Spanish mutual funds has a high degree of liquidity. This is the conclusion reached by the CNMV after analyzing the mutual funds in a statistical exercise that puts the funds in a potential situation of “large-scale shock” and with a “very low probability of occurrence” to determine what could happen in the event of participants requesting massive redemptions in the case of a crisis such as the one caused by Covid19 .
In response to the concern of various organizations (ESRB, IOSCO or FSB) about the role of investment vehicles in the transmission of systemic risk, the CNMV used a stress test methodology for mutual funds to detect those funds and categories of funds that could present liquidity problems in adverse scenarios, both macroeconomic and in the financial markets.
Only in “very extreme” scenarios could some categories of funds present problems, and only to a “limited extent”. Thus, only when considering a stress greater than that which occurred during the Great Recession or the shock produced by Covid19 , the categories of sovereign and corporate IG, high yield corporate and “Other” present some funds with liquidity problems. These funds represent 2.5%, 16.7% and 1%, respectively, of the total number of funds in each category.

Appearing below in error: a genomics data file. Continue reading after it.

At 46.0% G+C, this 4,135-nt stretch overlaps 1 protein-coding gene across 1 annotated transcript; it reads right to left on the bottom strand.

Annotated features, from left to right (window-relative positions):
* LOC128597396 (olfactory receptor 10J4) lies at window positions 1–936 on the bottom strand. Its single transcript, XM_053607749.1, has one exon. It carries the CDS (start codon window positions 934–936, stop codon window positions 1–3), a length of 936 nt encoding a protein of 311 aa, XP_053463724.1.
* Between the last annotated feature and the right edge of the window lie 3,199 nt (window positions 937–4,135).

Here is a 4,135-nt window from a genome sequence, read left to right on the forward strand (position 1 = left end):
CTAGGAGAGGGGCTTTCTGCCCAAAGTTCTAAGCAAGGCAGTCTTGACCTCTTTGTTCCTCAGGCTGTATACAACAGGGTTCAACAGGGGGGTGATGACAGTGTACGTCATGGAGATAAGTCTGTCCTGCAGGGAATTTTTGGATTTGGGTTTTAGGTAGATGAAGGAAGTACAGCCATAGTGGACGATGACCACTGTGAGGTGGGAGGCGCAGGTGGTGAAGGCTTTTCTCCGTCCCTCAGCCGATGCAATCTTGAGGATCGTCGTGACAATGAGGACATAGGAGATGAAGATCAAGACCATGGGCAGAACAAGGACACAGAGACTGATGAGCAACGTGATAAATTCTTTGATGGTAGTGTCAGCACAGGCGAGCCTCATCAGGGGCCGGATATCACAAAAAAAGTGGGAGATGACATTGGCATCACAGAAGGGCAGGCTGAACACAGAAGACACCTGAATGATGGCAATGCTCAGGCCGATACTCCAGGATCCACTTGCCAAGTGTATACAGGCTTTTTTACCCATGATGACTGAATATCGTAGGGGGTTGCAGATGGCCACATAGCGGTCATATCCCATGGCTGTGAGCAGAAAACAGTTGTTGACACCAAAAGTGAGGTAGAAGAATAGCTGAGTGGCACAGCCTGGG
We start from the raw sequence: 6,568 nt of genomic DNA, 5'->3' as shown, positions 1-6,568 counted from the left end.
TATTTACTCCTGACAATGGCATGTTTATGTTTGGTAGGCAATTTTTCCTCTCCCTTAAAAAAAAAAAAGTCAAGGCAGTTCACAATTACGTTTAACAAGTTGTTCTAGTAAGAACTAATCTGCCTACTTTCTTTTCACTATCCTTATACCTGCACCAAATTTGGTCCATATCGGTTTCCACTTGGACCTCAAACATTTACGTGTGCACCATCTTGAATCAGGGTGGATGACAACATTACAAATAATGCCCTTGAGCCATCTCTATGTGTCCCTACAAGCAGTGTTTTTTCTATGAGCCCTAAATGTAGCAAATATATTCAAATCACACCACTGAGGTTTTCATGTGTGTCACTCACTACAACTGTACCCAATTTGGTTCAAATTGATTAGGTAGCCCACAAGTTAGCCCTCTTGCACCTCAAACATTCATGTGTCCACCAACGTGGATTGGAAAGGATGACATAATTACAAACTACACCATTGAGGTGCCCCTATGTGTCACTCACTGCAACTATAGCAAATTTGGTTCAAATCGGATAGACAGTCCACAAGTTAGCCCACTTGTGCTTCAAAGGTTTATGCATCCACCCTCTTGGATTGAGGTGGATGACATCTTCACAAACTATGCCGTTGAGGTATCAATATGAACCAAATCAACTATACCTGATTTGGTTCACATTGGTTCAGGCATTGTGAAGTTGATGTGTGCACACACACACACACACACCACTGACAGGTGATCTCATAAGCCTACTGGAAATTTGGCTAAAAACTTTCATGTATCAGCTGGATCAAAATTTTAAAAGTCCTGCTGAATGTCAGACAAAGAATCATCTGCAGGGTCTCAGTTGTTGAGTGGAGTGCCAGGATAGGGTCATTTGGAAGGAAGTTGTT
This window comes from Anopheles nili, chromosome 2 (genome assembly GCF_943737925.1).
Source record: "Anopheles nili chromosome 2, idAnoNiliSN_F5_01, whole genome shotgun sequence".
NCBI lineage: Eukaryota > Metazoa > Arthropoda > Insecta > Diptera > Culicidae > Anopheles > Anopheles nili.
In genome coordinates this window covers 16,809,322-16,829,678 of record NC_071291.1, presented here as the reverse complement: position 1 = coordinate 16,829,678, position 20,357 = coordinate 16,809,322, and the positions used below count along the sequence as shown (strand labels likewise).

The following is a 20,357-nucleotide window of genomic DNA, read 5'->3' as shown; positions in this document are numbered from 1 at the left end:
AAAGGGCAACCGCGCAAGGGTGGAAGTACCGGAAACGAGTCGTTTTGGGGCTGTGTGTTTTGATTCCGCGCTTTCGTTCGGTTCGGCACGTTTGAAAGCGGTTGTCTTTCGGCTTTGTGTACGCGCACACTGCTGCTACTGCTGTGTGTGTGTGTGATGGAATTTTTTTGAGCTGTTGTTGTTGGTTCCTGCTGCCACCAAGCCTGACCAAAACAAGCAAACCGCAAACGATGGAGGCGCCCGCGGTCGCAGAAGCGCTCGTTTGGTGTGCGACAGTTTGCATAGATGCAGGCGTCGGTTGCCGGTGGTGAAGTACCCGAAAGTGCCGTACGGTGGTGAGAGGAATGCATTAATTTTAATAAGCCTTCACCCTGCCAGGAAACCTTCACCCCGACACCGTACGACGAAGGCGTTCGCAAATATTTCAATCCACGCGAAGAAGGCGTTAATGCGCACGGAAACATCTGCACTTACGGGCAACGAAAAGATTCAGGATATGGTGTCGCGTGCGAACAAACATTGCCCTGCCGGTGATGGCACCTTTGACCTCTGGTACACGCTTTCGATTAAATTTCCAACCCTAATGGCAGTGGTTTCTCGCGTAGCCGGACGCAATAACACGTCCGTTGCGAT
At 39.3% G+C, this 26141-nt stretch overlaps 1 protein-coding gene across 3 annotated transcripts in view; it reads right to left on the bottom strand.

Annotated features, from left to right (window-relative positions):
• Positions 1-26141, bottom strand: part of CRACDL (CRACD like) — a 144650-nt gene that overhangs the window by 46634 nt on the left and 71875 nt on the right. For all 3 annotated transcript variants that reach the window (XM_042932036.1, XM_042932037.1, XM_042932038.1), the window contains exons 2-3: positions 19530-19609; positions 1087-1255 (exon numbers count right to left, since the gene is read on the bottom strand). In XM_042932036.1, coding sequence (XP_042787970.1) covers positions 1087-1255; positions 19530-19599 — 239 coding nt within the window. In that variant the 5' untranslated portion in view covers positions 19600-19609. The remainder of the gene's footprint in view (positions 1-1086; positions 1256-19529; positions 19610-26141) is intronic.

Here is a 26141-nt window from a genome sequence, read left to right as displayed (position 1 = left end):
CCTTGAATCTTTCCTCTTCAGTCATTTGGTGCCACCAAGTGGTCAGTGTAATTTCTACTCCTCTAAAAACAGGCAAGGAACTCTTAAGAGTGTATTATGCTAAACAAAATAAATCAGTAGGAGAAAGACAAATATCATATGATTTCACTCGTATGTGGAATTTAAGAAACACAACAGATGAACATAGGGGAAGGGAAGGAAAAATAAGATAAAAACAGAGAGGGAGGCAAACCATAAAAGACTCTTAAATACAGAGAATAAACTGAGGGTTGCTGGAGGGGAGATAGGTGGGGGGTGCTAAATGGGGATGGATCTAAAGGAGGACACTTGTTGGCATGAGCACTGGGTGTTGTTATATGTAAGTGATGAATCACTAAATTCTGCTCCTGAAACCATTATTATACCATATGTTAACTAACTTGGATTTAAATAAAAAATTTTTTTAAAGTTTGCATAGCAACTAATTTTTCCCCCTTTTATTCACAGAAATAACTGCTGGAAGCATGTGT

The exercise shows that only eight Spanish mutual funds could present problems, while the total number of existing mutual funds is 2,700 according to the latest report by Pablo Fernandez (IESE).
These tests, presented together with the CNMV’s third quarter 2020 bulletin, also measure the impact that the funds’ liquidity problems could have on the fixed-income and equity markets, and conclude that such an impact would be “very limited”. Specifically and on average, its impact would be at most: 3.09 basis points on government debt assets, 7.95 basis points on investment grade private debt assets, 5.59 basis points on speculative grade private debt assets and 8.17 basis points on equity assets.